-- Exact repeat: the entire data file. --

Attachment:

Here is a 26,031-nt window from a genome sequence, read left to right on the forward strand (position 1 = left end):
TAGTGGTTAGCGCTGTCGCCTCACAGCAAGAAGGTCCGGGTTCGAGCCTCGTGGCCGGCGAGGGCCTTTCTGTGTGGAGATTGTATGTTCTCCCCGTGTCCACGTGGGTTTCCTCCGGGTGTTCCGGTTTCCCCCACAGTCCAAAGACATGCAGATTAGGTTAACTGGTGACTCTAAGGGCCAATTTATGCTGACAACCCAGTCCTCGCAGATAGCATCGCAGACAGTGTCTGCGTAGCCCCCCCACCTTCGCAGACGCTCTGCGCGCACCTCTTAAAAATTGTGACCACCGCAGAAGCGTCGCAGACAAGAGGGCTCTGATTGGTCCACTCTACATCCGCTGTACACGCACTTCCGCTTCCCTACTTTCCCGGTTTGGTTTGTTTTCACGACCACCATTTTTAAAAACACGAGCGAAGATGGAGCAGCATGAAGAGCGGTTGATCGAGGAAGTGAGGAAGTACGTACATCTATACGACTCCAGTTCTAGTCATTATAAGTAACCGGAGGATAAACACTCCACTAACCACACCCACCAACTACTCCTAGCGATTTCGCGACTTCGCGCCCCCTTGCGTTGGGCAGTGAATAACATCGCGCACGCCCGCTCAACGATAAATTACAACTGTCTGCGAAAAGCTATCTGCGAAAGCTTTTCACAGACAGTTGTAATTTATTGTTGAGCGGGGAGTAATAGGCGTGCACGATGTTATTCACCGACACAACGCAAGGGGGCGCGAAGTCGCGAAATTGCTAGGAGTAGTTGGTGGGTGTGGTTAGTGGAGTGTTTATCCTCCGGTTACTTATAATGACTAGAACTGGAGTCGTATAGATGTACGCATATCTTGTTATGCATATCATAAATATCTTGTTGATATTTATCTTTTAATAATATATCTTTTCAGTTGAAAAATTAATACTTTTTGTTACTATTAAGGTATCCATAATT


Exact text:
Here is a 26,031-nt window from a genome sequence, read left to right on the forward strand (position 1 = left end):
TAGTGGTTAGCGCTGTCGCCTCACAGCAAGAAGGTCCGGGTTCGAGCCTCGTGGCCGGCGAGGGCCTTTCTGTGTGGAGATTGTATGTTCTCCCCGTGTCCACGTGGGTTTCCTCCGGGTGTTCCGGTTTCCCCCACAGTCCAAAGACATGCAGATTAGGTTAACTGGTGACTCTAAGGGCCAATTTATGCTGACAACCCAGTCCTCGCAGATAGCATCGCAGACAGTGTCTGCGTAGCCCCCCCACCTTCGCAGACGCTCTGCGCGCACCTCTTAAAAATTGTGACCACCGCAGAAGCGTCGCAGACAAGAGGGCTCTGATTGGTCCACTCTACATCCGCTGTACACGCACTTCCGCTTCCCTACTTTCCCGGTTTGGTTTGTTTTCACGACCACCATTTTTAAAAACACGAGCGAAGATGGAGCAGCATGAAGAGCGGTTGATCGAGGAAGTGAGGAAGTACGTACATCTATACGACTCCAGTTCTAGTCATTATAAGTAACCGGAGGATAAACACTCCACTAACCACACCCACCAACTACTCCTAGCGATTTCGCGACTTCGCGCCCCCTTGCGTTGGGCAGTGAATAACATCGCGCACGCCCGCTCAACGATAAATTACAACTGTCTGCGAAAAGCTATCTGCGAAAGCTTTTCACAGACAGTTGTAATTTATTGTTGAGCGGGGAGTAATAGGCGTGCACGATGTTATTCACCGACACAACGCAAGGGGGCGCGAAGTCGCGAAATTGCTAGGAGTAGTTGGTGGGTGTGGTTAGTGGAGTGTTTATCCTCCGGTTACTTATAATGACTAGAACTGGAGTCGTATAGATGTACGCATATCTTGTTATGCATATCATAAATATCTTGTTGATATTTATCTTTTAATAATATATCTTTTCAGTTGAAAAATTAATACTTTTTGTTACTATTAAGGTATCCATAATT